Press "Enter" to skip to content

Justice At Last: This Man Was Just Released From Prison After Serving 25 Years For A Crime He Didn’t Even Feel Like Committing That Much

Wrongful convictions are disturbingly common in the U.S. justice system, and far too often innocent people spend years wasting away in jail with no one to fight for their freedom.  Thankfully, here is a heartwarming story involving an unfair sentence that was recently overturned thanks to a group of dedicated activists: this man was just released from prison after serving 25 years for a crime he didn’t even feel like committing that much.

Yes! It is little victories like these that give us hope that things can change. 

In 1995, Brad Wylie of North Carolina was involved in an armed burglary and shooting that resulted in him spending more than half of his life in prison, even though he was honestly not even that into the whole thing in the first place. At the time of Wylie’s 1996 trial, he was assigned an overworked public defender, who unfortunately failed to introduce a key piece of evidence in the courtroom: security footage which captured Wylie’s accomplices perpetrating a vicious, violent crime in a small electronics store while Wylie mostly stayed out of the way and messed around with stereo equipment before reluctantly helping another perpetrator carry a speaker system out to the getaway car while audibly complaining about how heavy it was. Without this critical evidence at Wylie’s initial trial, jurors were left with the impression that he had been super jazzed about the events of that fateful night and accordingly found him guilty on all charges.  

How tragic. This man lost 25 years of his life for his half-assed involvement in a crime he was pretty much indifferent towards.

Throughout his decades-long ordeal, Wylie remained adamant that he had actually been more in the mood to chill on the evening of the crime, and never really cared one way or the other about armed burglary or felony murder.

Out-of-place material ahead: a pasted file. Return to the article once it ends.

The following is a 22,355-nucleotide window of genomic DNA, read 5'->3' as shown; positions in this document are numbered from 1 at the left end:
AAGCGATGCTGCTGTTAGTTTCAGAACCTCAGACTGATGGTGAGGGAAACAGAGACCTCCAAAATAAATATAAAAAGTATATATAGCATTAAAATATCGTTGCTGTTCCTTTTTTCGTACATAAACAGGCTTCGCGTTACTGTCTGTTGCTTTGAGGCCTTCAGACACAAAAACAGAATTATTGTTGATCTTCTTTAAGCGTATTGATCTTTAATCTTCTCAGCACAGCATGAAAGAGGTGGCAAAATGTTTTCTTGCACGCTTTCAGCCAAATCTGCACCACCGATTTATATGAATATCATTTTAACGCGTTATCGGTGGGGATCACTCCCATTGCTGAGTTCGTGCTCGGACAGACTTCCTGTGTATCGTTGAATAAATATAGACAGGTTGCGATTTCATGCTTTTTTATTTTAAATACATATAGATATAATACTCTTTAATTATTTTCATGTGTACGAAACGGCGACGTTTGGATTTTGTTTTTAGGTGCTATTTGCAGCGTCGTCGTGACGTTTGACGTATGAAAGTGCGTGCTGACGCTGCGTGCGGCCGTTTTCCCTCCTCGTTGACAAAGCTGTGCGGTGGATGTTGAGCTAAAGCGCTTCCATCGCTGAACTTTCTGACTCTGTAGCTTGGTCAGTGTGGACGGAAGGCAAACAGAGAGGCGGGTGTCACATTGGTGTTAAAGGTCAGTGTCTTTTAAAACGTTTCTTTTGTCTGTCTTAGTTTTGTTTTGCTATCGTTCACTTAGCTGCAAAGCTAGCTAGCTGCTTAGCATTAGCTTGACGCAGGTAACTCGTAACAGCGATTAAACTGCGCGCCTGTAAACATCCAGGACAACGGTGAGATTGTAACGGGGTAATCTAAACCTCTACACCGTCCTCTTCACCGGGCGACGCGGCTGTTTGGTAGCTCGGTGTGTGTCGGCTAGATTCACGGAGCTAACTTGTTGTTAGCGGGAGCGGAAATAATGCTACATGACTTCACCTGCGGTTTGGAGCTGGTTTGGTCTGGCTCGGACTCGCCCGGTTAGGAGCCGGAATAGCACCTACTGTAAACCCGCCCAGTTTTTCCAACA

“If I had been all pumped up to go rob and shoot somebody, sure, lock me up, but the truth is that I actually proposed we go see Major Payne in theaters instead because it had just come out and I thought the trailer was super funny,” said Wylie in a statement. “It was hard being away from my family and friends all these years due to a crime I didn’t even vibe with in the slightest. I didn’t want to steal a speaker system—I already had a pretty good one at home. I just wanted to go see a Wayans brothers movie.”  

In 2015, legal activists from the Innocence Project received a letter from Wylie in prison, and they eventually agreed to take on his case. “It was clear that in terms of excitement towards the crime in question, Brad Wylie was probably at around a four or five out of ten, max,” said Nell Stevenson, an attorney with the organization. 

Innocence Project lawyers and volunteers then set off on a tireless search for evidence that would exonerate Wylie, and in 2019 they uncovered just that. A paralegal combing through Wylie’s financial files came across a receipt for a rental of Blankman, another popular Wayans brothers movie from the time, time-stamped just an hour before the crime, clearly supporting Wylie’s testimony from the trial that his sole intention that evening was to watch some sort of Wayans brothers movie, and he only tagged along for the crime because he thought his buddies would catch a flick with him after. Wylie was granted a retrial where his lawyers were able to present this new evidence, and the North Carolina Supreme Court unanimously ruled to overturn his conviction, making him a free man.

Wow. We can’t imagine the arduous ordeal Brad Wylie went through these past few decades, but we are extremely thankful that he is now able to start living his life again. This story reminds us that there are so many people sitting in prisons in the U.S. who probably never felt like breaking the law at all. It’s wrong, and we hope that more attorneys like Nell Stevenson will work to free these people and make our country a more humane and just place.